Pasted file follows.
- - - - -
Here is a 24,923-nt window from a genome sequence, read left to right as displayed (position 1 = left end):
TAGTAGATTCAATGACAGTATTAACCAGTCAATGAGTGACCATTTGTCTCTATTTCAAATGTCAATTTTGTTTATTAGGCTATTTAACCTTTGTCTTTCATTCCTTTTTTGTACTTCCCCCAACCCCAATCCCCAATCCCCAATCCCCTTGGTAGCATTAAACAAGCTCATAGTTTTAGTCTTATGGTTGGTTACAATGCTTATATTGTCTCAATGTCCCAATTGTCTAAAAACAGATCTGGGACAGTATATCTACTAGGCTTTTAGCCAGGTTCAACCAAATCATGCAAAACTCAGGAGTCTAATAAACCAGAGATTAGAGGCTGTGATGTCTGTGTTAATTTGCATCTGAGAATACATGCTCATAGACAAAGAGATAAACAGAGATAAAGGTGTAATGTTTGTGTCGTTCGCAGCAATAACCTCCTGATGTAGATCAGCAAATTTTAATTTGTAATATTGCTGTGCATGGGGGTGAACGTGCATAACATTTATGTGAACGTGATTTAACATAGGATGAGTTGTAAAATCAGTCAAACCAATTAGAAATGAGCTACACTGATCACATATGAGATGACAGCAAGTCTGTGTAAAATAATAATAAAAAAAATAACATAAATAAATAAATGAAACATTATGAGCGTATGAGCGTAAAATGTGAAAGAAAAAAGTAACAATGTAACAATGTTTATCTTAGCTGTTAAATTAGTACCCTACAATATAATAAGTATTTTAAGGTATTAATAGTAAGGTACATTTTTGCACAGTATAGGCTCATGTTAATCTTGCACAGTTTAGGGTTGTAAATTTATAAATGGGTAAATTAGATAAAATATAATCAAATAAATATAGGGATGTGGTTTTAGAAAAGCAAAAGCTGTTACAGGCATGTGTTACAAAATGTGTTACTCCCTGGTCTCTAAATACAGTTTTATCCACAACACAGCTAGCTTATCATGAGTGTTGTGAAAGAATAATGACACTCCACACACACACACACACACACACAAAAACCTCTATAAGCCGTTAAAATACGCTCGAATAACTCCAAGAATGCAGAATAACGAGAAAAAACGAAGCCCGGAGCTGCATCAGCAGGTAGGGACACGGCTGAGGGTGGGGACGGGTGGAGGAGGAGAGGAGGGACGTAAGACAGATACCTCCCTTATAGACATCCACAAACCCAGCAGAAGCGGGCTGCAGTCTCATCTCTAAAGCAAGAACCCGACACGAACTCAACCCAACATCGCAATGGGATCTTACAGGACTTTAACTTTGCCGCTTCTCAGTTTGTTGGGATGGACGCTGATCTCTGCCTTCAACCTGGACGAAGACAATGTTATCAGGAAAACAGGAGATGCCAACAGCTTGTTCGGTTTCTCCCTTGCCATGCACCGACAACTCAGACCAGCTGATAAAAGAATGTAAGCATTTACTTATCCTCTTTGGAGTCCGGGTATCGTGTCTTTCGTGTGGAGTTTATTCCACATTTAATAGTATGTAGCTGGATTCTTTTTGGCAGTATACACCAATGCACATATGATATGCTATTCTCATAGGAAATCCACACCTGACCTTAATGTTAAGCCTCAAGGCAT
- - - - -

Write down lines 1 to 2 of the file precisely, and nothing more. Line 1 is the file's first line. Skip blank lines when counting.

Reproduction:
Here is a 24,923-nt window from a genome sequence, read left to right as displayed (position 1 = left end):
TAGTAGATTCAATGACAGTATTAACCAGTCAATGAGTGACCATTTGTCTCTATTTCAAATGTCAATTTTGTTTATTAGGCTATTTAACCTTTGTCTTTCATTCCTTTTTTGTACTTCCCCCAACCCCAATCCCCAATCCCCAATCCCCTTGGTAGCATTAAACAAGCTCATAGTTTTAGTCTTATGGTTGGTTACAATGCTTATATTGTCTCAATGTCCCAATTGTCTAAAAACAGATCTGGGACAGTATATCTACTAGGCTTTTAGCCAGGTTCAACCAAATCATGCAAAACTCAGGAGTCTAATAAACCAGAGATTAGAGGCTGTGATGTCTGTGTTAATTTGCATCTGAGAATACATGCTCATAGACAAAGAGATAAACAGAGATAAAGGTGTAATGTTTGTGTCGTTCGCAGCAATAACCTCCTGATGTAGATCAGCAAATTTTAATTTGTAATATTGCTGTGCATGGGGGTGAACGTGCATAACATTTATGTGAACGTGATTTAACATAGGATGAGTTGTAAAATCAGTCAAACCAATTAGAAATGAGCTACACTGATCACATATGAGATGACAGCAAGTCTGTGTAAAATAATAATAAAAAAAATAACATAAATAAATAAATGAAACATTATGAGCGTATGAGCGTAAAATGTGAAAGAAAAAAGTAACAATGTAACAATGTTTATCTTAGCTGTTAAATTAGTACCCTACAATATAATAAGTATTTTAAGGTATTAATAGTAAGGTACATTTTTGCACAGTATAGGCTCATGTTAATCTTGCACAGTTTAGGGTTGTAAATTTATAAATGGGTAAATTAGATAAAATATAATCAAATAAATATAGGGATGTGGTTTTAGAAAAGCAAAAGCTGTTACAGGCATGTGTTACAAAATGTGTTACTCCCTGGTCTCTAAATACAGTTTTATCCACAACACAGCTAGCTTATCATGAGTGTTGTGAAAGAATAATGACACTCCACACACACACACACACACACACAAAAACCTCTATAAGCCGTTAAAATACGCTCGAATAACTCCAAGAATGCAGAATAACGAGAAAAAACGAAGCCCGGAGCTGCATCAGCAGGTAGGGACACGGCTGAGGGTGGGGACGGGTGGAGGAGGAGAGGAGGGACGTAAGACAGATACCTCCCTTATAGACATCCACAAACCCAGCAGAAGCGGGCTGCAGTCTCATCTCTAAAGCAAGAACCCGACACGAACTCAACCCAACATCGCAATGGGATCTTACAGGACTTTAACTTTGCCGCTTCTCAGTTTGTTGGGATGGACGCTGATCTCTGCCTTCAACCTGGACGAAGACAATGTTATCAGGAAAACAGGAGATGCCAACAGCTTGTTCGGTTTCTCCCTTGCCATGCACCGACAACTCAGACCAGCTGATAAAAGAATGTAAGCATTTACTTATCCTCTTTGGAGTCCGGGTATCGTGTCTTTCGTGTGGAGTTTATTCCACATTTAATAGTATGTAGCTGGATTCTTTTTGGCAGTATACACCAATGCACATATGATATGCTATTCTCATAGGAAATCCACACCTGACCTTAATGTTAAGCCTCAAGGCAT